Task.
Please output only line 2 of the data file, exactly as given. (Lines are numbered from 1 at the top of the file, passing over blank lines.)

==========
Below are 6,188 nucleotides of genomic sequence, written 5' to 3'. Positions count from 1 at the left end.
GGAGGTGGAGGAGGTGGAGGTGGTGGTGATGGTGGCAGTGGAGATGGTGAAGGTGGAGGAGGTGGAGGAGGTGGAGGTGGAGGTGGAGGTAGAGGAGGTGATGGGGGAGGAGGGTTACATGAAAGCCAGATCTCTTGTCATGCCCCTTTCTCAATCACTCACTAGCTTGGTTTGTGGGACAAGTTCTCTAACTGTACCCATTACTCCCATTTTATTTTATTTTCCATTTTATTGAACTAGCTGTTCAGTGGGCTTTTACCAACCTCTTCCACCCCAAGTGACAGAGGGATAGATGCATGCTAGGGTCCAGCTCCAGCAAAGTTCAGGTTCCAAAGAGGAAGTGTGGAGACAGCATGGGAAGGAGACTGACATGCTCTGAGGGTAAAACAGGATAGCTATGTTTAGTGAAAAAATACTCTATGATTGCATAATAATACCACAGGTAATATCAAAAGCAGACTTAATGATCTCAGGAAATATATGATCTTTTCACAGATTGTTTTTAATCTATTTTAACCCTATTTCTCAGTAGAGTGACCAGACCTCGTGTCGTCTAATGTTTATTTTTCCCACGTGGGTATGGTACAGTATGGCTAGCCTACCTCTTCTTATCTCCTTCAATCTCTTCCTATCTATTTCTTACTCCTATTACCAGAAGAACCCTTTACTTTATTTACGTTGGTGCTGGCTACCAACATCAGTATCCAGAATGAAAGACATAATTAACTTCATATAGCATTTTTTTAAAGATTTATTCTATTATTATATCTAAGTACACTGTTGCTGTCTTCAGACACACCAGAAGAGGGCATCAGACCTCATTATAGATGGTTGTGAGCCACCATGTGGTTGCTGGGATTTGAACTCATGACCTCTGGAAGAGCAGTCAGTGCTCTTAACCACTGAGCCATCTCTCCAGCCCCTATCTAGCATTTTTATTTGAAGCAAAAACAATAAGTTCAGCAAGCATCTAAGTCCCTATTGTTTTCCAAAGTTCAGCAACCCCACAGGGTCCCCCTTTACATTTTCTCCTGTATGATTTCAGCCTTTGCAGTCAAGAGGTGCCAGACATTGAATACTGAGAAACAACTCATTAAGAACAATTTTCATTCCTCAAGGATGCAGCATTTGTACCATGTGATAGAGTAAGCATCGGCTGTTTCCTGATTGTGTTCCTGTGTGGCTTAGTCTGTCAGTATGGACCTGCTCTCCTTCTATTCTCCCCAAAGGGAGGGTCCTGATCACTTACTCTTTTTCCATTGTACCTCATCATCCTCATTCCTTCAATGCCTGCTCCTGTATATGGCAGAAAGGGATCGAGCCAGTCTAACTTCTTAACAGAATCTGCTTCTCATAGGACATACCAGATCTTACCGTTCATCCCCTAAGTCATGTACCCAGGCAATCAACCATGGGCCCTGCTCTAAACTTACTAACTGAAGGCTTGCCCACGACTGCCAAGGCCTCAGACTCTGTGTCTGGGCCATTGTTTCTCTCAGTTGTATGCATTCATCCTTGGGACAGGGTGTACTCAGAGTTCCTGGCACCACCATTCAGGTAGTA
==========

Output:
GGAGGTGGAGGAGGTGGAGGTGGTGGTGATGGTGGCAGTGGAGATGGTGAAGGTGGAGGAGGTGGAGGAGGTGGAGGTGGAGGTGGAGGTAGAGGAGGTGATGGGGGAGGAGGGTTACATGAAAGCCAGATCTCTTGTCATGCCCCTTTCTCAATCACTCACTAGCTTGGTTTGTGGGACAAGTTCTCTAACTGTACCCATTACTCCCATTTTATTTTATTTTCCATTTTATTGAACTAGCTGTTCAGTGGGCTTTTACCAACCTCTTCCACCCCAAGTGACAGAGGGATAGATGCATGCTAGGGTCCAGCTCCAGCAAAGTTCAGGTTCCAAAGAGGAAGTGTGGAGACAGCATGGGAAGGAGACTGACATGCTCTGAGGGTAAAACAGGATAGCTATGTTTAGTGAAAAAATACTCTATGATTGCATAATAATACCACAGGTAATATCAAAAGCAGACTTAATGATCTCAGGAAATATATGATCTTTTCACAGATTGTTTTTAATCTATTTTAACCCTATTTCTCAGTAGAGTGACCAGACCTCGTGTCGTCTAATGTTTATTTTTCCCACGTGGGTATGGTACAGTATGGCTAGCCTACCTCTTCTTATCTCCTTCAATCTCTTCCTATCTATTTCTTACTCCTATTACCAGAAGAACCCTTTACTTTATTTACGTTGGTGCTGGCTACCAACATCAGTATCCAGAATGAAAGACATAATTAACTTCATATAGCATTTTTTTAAAGATTTATTCTATTATTATATCTAAGTACACTGTTGCTGTCTTCAGACACACCAGAAGAGGGCATCAGACCTCATTATAGATGGTTGTGAGCCACCATGTGGTTGCTGGGATTTGAACTCATGACCTCTGGAAGAGCAGTCAGTGCTCTTAACCACTGAGCCATCTCTCCAGCCCCTATCTAGCATTTTTATTTGAAGCAAAAACAATAAGTTCAGCAAGCATCTAAGTCCCTATTGTTTTCCAAAGTTCAGCAACCCCACAGGGTCCCCCTTTACATTTTCTCCTGTATGATTTCAGCCTTTGCAGTCAAGAGGTGCCAGACATTGAATACTGAGAAACAACTCATTAAGAACAATTTTCATTCCTCAAGGATGCAGCATTTGTACCATGTGATAGAGTAAGCATCGGCTGTTTCCTGATTGTGTTCCTGTGTGGCTTAGTCTGTCAGTATGGACCTGCTCTCCTTCTATTCTCCCCAAAGGGAGGGTCCTGATCACTTACTCTTTTTCCATTGTACCTCATCATCCTCATTCCTTCAATGCCTGCTCCTGTATATGGCAGAAAGGGATCGAGCCAGTCTAACTTCTTAACAGAATCTGCTTCTCATAGGACATACCAGATCTTACCGTTCATCCCCTAAGTCATGTACCCAGGCAATCAACCATGGGCCCTGCTCTAAACTTACTAACTGAAGGCTTGCCCACGACTGCCAAGGCCTCAGACTCTGTGTCTGGGCCATTGTTTCTCTCAGTTGTATGCATTCATCCTTGGGACAGGGTGTACTCAGAGTTCCTGGCACCACCATTCAGGTAGTA